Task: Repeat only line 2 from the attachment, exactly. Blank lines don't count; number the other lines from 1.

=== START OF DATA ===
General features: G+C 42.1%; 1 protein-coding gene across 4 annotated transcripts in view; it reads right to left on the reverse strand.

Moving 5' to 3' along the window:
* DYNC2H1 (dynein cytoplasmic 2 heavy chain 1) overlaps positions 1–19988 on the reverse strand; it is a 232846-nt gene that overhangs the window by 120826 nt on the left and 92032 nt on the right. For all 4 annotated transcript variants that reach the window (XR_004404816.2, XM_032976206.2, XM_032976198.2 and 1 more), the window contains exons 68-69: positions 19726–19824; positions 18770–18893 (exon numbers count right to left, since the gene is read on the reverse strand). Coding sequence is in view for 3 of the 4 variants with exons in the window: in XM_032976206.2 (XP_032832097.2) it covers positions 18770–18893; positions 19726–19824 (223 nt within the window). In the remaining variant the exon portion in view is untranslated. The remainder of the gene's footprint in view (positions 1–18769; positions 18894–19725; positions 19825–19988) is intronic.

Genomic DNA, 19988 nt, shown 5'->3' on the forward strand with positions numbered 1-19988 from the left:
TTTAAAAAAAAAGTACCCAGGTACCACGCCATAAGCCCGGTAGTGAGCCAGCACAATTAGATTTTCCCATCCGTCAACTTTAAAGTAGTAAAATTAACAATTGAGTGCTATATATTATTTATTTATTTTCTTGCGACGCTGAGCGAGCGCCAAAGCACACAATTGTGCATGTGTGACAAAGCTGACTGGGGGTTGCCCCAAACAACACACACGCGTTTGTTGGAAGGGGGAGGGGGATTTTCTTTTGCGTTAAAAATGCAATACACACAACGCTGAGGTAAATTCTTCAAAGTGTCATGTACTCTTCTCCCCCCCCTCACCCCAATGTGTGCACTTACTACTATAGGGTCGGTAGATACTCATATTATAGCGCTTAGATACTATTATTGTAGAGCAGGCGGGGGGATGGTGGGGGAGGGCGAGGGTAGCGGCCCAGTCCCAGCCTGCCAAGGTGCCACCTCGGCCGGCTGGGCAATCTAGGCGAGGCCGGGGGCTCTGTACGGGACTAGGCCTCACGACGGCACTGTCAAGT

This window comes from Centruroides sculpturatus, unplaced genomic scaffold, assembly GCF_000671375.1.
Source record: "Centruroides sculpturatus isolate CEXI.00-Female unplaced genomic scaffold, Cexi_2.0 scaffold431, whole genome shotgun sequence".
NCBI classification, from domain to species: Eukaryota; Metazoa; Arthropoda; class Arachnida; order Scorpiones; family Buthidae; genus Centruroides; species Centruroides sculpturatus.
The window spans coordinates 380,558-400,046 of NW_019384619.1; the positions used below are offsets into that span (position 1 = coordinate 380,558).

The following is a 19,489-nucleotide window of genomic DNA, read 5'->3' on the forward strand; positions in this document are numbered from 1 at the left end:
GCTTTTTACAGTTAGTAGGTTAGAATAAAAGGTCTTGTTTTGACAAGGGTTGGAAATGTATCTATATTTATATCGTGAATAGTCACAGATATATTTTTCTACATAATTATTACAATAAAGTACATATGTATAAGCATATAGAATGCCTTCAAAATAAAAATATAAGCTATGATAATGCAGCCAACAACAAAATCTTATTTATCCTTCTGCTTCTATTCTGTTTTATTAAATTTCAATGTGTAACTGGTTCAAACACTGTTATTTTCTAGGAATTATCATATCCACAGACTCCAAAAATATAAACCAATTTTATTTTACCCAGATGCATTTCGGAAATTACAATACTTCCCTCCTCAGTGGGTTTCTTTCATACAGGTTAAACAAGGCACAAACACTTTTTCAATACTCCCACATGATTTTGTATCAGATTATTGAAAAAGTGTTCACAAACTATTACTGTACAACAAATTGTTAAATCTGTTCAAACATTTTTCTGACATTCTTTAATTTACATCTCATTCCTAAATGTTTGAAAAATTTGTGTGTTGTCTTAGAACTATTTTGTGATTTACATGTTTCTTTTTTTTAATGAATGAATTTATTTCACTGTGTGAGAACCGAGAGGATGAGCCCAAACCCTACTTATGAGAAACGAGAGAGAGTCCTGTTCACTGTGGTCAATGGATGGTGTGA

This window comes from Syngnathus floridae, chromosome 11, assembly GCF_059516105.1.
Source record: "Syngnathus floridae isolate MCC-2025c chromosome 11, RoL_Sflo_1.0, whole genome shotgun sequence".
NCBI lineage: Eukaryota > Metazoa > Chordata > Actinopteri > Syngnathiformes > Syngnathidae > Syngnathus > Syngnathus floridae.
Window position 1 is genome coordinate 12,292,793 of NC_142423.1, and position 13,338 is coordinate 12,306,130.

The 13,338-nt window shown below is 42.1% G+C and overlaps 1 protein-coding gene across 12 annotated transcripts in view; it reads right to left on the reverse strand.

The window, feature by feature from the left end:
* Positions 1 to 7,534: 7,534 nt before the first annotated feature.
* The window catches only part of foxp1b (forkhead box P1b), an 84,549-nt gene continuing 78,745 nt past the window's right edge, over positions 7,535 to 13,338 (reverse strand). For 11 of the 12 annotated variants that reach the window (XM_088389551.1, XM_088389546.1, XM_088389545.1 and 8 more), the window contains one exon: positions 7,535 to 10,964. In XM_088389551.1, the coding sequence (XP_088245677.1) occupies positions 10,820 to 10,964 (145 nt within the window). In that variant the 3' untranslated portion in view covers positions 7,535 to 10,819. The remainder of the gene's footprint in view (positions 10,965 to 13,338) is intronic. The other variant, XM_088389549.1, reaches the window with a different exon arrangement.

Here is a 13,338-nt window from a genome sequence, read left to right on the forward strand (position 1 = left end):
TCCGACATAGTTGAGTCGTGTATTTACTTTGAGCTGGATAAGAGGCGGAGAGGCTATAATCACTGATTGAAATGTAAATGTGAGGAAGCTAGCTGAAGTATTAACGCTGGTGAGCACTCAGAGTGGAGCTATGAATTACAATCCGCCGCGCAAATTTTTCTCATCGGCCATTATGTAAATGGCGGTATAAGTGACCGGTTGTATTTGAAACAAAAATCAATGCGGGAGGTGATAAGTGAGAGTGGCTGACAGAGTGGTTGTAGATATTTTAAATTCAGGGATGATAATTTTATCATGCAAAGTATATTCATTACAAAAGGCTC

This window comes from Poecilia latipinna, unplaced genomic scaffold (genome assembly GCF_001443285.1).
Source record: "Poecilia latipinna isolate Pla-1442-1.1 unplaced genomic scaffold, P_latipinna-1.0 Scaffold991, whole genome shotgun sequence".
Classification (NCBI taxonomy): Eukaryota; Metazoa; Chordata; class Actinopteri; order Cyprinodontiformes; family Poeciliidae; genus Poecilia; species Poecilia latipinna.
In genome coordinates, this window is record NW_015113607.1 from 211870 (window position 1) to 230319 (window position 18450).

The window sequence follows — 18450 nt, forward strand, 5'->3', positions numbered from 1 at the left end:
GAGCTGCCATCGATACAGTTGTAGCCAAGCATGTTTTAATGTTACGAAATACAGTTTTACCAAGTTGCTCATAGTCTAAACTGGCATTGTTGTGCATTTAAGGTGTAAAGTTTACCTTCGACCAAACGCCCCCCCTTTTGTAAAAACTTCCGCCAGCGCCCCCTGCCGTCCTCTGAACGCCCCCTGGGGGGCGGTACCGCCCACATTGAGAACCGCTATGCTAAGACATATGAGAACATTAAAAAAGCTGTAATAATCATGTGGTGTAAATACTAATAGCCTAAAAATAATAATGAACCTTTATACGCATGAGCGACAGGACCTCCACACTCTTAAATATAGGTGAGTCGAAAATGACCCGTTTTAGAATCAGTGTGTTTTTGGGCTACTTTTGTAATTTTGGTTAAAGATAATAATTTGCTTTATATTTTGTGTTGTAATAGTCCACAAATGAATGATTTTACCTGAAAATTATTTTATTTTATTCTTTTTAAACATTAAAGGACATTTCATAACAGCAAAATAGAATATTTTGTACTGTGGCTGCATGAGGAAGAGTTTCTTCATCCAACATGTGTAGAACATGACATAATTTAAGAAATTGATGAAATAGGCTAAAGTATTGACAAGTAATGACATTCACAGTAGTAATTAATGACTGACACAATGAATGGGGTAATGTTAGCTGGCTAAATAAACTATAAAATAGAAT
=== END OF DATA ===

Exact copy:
Moving 5' to 3' along the window: